Tuesday, May 10, 2005

Odd, This

Although the USGS has rated Yellowstone a "high risk" for volcanic eruption, they're telling everyone "not to worry." Oh, really?

Recurring earthquake swarms, swelling and falling ground, and changes in hydrothermal features are cited in the report as evidence of unrest at Yellowstone.
The USGS report recognizes Yellowstone as an unusual hazard because of the millions of people who visit the park and walk amid features created by North America's largest volcanic system, Smith said, a status he has been advocating for years.

Smith does not paint the devastating picture portrayed in a recent TV docudrama but said smaller threats exist. For example, a lower-scale hydrothermal blast could scald tourists strolling along boardwalks.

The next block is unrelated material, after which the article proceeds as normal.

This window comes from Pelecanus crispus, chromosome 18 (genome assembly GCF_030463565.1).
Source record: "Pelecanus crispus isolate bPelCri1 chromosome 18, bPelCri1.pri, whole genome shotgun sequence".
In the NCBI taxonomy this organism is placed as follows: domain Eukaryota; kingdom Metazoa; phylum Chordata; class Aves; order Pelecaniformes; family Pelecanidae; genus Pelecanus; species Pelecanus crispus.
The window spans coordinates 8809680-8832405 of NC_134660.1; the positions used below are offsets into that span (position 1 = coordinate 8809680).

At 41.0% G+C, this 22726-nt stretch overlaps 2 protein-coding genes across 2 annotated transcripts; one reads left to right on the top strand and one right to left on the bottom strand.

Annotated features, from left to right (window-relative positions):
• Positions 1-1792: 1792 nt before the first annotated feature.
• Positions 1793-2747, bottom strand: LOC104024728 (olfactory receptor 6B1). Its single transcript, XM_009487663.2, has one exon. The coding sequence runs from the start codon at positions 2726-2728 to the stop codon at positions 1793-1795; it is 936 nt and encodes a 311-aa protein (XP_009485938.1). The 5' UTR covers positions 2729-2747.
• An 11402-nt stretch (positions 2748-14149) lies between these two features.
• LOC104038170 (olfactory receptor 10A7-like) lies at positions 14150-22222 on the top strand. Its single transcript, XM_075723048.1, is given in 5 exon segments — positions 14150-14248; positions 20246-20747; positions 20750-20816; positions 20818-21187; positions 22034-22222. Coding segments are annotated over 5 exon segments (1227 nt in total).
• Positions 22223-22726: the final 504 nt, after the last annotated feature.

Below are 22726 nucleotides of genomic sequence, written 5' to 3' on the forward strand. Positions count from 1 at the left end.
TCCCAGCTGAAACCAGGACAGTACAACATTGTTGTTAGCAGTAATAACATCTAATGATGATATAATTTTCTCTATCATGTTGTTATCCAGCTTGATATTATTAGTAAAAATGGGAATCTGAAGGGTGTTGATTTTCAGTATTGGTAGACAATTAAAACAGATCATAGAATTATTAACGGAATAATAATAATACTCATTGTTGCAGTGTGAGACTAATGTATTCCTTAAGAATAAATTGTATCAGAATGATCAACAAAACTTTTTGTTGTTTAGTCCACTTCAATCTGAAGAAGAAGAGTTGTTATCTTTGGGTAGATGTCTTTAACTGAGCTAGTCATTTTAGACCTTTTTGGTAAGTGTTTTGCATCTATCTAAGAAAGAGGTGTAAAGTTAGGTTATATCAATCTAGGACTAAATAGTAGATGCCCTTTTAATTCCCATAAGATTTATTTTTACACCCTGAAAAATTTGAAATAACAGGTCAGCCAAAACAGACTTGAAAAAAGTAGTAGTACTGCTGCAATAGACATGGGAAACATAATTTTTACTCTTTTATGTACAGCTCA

Emissions of toxic gases from the park's geothermal features also pose a threat. Five bison dropped dead last year after inhaling poisonous gases trapped near the ground due to cold, calm weather near Norris Geyser Basin.

Someone has their head firmly up their butt. Minor threats are hardly the problem at Yellowstone; the thing is a supervolcano. When it erupts, you can kiss more than five bison and a few tourists goodbye. The National Geographic Society observes:

When the volcano in Yellowstone National Park blew 6,400 centuries ago, it obliterated a mountain range, felled herds of prehistoric camels hundreds of miles away and left a smoking hole in the ground the size of the Los Angeles Basin.

Modern Yellowstone doesn't dwell on its cataclysmic past—or its potential for another monster eruption.

Scientists suspect the Yellowstone hotspot may be slowly sliding under the Rockies and its potential for a truly gigantic eruption may be lessening. But an eruption big enough to erase US superpower status is still very much a possibility, and makes the USGS softpedaling look pretty pathetic.


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